Guernsey, with its sandy beaches, cliff walks, seascapes and offshore islands has been a tourist destination since at least the Victorian days.
Guernsey enters Britain in Bloom with St. Martin Parish winning the small town category twice in 2006 and 2011, Saint Peter Port winning the large coastal category in 2014 and St Peter's winning the small coastal prize in 2015. Herm has won Britain in Bloom categories several times: in 2002, 2008, and 2012, Herm won the Britain in Bloom Gold Award.
The military history of the island has left a number of fortifications, including Castle Cornet, Fort Grey. Guernsey loophole towers and a large collection of German fortifications with a number of museums.
The use of the roadstead in front of St Peter Port by over 100 cruise ships a year is bringing over 100,000 day trip passengers to the island each year.
The Lieutenant Governor is the appointed unelected representative of "the Crown in right of the rpublique of the Bailiwick of Guernsey". The official residence of the Lieutenant Governor is Government House, Queens Road, St Peter Port. From 15 April 2011, the incumbent had been Peter Walker until his death on 6 September 2015.
The Bailiff is the first civil officer in the Bailiwick of Guernsey, serving as president of the legislature and the Royal Court. The Bailiff is appointed by the Crown, and generally holds office until retirement age (65). He presides at the Royal Court, and takes the opinions of the Jurats, elected lay judges; he also presides over States meetings, and represents the Crown in all civil matters.
The President of the Policy and Resources Committee, who can also be termed the Chief Minister is head of the political States of Deliberation.
The president of Guinea is normally elected by popular vote for a five-year term; candidate must receive a majority of the votes cast to be elected president. The president governs Guinea, assisted by a council of 25 civilian ministers appointed by him. The government administers the country through eight regions, 33 prefectures, over 100 subprefectures, and many districts (known as communes in Conakry and other large cities and villages or "quartiers" in the interior). District-level leaders are elected; the president appoints officials to all other levels of the highly centralized administration.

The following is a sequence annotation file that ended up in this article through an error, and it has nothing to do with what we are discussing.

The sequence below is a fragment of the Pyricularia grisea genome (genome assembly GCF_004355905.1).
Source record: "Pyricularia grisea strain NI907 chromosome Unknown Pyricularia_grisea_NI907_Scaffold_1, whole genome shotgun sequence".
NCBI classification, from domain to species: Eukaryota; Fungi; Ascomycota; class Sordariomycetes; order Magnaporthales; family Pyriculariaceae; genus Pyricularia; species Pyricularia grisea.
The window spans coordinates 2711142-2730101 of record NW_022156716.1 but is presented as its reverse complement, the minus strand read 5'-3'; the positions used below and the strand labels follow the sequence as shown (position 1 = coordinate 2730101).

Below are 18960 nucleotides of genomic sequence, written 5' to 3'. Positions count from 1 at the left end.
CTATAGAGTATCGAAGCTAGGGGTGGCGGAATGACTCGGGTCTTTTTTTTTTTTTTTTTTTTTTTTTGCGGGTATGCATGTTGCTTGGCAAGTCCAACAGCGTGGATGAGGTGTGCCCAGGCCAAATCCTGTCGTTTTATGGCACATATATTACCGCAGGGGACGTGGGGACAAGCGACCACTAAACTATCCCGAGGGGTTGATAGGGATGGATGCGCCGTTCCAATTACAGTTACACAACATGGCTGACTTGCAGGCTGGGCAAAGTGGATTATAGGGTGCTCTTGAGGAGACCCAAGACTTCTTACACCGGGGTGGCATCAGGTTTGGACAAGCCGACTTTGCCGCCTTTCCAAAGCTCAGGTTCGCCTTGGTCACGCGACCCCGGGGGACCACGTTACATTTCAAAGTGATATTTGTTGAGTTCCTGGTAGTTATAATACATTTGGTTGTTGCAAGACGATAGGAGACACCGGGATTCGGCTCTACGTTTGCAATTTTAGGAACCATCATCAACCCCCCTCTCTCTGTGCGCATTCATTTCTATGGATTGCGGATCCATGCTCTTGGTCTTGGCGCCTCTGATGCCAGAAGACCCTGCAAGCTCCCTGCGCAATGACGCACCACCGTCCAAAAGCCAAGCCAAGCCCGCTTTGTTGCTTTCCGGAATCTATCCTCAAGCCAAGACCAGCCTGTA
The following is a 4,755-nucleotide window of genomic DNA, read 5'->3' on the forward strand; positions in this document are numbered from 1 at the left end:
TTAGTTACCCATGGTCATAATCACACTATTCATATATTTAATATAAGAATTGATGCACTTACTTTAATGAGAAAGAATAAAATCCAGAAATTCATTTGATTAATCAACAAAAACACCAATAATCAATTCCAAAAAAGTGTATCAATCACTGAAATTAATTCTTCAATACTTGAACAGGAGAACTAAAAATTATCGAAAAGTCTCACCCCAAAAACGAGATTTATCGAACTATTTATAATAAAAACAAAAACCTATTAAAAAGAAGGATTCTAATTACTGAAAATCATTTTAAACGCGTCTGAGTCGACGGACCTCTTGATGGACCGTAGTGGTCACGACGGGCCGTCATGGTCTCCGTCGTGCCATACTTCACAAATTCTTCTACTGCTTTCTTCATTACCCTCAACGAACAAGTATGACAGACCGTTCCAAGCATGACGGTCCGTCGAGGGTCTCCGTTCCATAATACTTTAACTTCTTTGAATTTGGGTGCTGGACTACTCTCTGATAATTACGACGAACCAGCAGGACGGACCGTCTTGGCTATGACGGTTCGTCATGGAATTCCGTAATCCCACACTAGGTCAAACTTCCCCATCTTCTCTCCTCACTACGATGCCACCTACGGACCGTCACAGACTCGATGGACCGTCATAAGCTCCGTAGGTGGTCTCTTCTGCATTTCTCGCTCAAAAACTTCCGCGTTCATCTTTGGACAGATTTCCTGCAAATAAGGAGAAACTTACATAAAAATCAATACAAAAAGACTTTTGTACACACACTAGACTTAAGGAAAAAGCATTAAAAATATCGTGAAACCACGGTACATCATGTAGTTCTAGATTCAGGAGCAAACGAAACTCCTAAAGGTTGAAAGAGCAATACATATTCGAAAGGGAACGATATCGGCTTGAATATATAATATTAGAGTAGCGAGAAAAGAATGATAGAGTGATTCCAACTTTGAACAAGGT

Since the 2010 Presidential Elections, the head of state has been Alpha Cond.
In 2002, the IMF suspended Guinea's Poverty Reduction and Growth Facility (PRGF) because the government failed to meet key performance criteria. In reviews of the PRGF, the World Bank noted that Guinea had met its spending goals in targeted social priority sectors. However, spending in other areas, primarily defense, contributed to a significant fiscal deficit. The loss of IMF funds forced the government to finance its debts through Central Bank advances. The pursuit of unsound economic policies has resulted in imbalances that are proving hard to correct.
Under then-Prime Minister Diallo, the government began a rigorous reform agenda in December 2004 designed to return Guinea to a PRGF with the IMF. Exchange rates have been allowed to float, price controls on gasoline have been loosened, and government spending has been reduced while tax collection has been improved. These reforms have not reduced inflation, which hit 27% in 2004 and 30% in 2005. Currency depreciation is also a concern. The Guinea franc was trading at 2550 to the dollar in January 2005. It hit 5554 to the dollar by October 2006. In August 2016 that number had reached 9089.
Despite the opening in 2005 of a new road connecting Guinea and Mali, most major roadways remain in poor repair, slowing the delivery of goods to local markets. Electricity and water shortages are frequent and sustained, and many businesses are forced to use expensive power generators and fuel to stay open.
Even though there are many problems plaguing Guinea's economy, not all foreign investors are reluctant to come to Guinea. Global Alumina's proposed alumina refinery has a price tag above $2 billion. Alcoa and Alcan are proposing a slightly smaller refinery worth about $1.5 billion. Taken together, they represent the largest private investment in sub-Saharan Africa since the Chad-Cameroon oil pipeline. Also, Hyperdynamics Corporation, an American oil company, signed an agreement in 2006 to develop Guinea's offshore Senegal Basin oil deposits in a concession of 31,000 square miles (80,000 km2); it is pursuing seismic exploration.
On 13 October 2009, Guinean Mines Minister Mahmoud Thiam announced that the China International Fund would invest more than $7bn (4.5bn) in infrastructure. In return, he said the firm would be a "strategic partner" in all mining projects in the mineral-rich nation. He said the firm would help build ports, railway lines, power plants, low-cost housing and even a new administrative centre in the capital, Conakry. In September 2011, Mohamed Lamine Fofana, the Mines Minister following the 2010 election, said that the government had overturned the agreement by the ex-military junta.
Youth unemployment, remains a large problem. Guinea needs an adequate policy to address the concerns of urban youth. One problem is the disparity between their life and what they see on television. For youth who cannot find jobs, seeing the economic power and consumerism of richer countries only serves to frustrate them further.